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EU decries costs imposed on humanitarian goods in South Sudan

The European Union (EU) and 9 donor countries on Sunday criticized the overburdening costs imposed on humanitarian goods destined for South Sudan amid a worsening humanitarian situation.

 In a joint statement issued in Juba, the capital of South Sudan, the embassies of Canada, the EU, France, Germany, Japan, the Netherlands, Norway, Sweden, Switzerland, the United Kingdom, and the United States of America, decried the illicit and unacceptable costs imposed on donor governments, United Nations agencies, and their implementing partners who are seeking to provide humanitarian assistance in South Sudan. 

They urged the revitalized transitional government of national unity (R-TGoNU) to immediately halt recent actions taken to impose the costs, which are hindering delivery of humanitarian assistance to millions of displaced and vulnerable people.

It noted that the current costs include the ePetroleum Accreditation Permit, customs fees and charges, the electronic cargo tracking note (ECTN), the laboratory test on food rations, and the security escort fee.

“Such attempts are contrary to international practice and to South Sudanese law, which clarifies that the United Nations, UN specialized agencies, diplomatic missions, or other international donors and their contractors, grantees, and implementing partners in South Sudan are exempt from excise duties, customs duties and fees, and other taxes, charges, and fees on goods and services directly related to diplomatic missions or donor-funded projects,” it said.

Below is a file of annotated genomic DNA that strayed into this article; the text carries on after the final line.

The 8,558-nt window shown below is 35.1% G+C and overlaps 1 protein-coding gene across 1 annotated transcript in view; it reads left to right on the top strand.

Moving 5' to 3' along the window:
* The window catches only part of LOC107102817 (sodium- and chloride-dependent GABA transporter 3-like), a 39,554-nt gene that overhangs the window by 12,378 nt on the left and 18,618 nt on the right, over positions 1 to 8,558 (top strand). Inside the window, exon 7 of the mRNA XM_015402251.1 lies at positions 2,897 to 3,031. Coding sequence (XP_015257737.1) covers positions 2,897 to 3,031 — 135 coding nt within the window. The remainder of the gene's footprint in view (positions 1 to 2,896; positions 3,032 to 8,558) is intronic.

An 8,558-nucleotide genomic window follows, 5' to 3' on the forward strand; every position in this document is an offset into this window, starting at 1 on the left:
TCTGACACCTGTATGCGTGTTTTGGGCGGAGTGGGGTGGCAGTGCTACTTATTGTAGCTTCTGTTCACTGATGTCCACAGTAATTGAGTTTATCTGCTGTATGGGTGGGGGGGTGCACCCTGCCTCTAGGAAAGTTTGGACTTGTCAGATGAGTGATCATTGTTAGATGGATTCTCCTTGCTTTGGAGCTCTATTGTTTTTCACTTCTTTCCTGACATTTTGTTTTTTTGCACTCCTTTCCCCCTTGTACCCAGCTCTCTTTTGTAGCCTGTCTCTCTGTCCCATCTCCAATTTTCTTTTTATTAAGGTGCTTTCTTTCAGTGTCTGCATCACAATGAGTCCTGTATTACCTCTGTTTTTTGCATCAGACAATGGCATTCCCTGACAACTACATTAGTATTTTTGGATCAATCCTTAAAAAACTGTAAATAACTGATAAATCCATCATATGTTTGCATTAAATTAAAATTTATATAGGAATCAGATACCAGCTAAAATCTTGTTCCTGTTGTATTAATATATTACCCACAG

It noted that when the transitional government imposes such costs, it is diverting life-saving aid from South Sudanese people in need. 

“It is the obligation of the transitional government to reduce the costs and risks faced by those seeking to provide humanitarian assistance to its people,” it said.

The Deputy Special Representative of the Secretary-General in South Sudan, Anita Kiki Gbeho recently reiterated calls on the government to abolish taxation on UN imports into the country to ease humanitarian response.

South Sudan is currently hosting about 629,546 people who fled violent conflict since April 15, 2023 between the Sudan Armed Forces (SAF) and the paramilitary Rapid Support Forces (RSF).

Prior to outbreak of conflict in neighboring Sudan, the youngest nation was already dealing with about 2.2 million displaced people in need of assistance.

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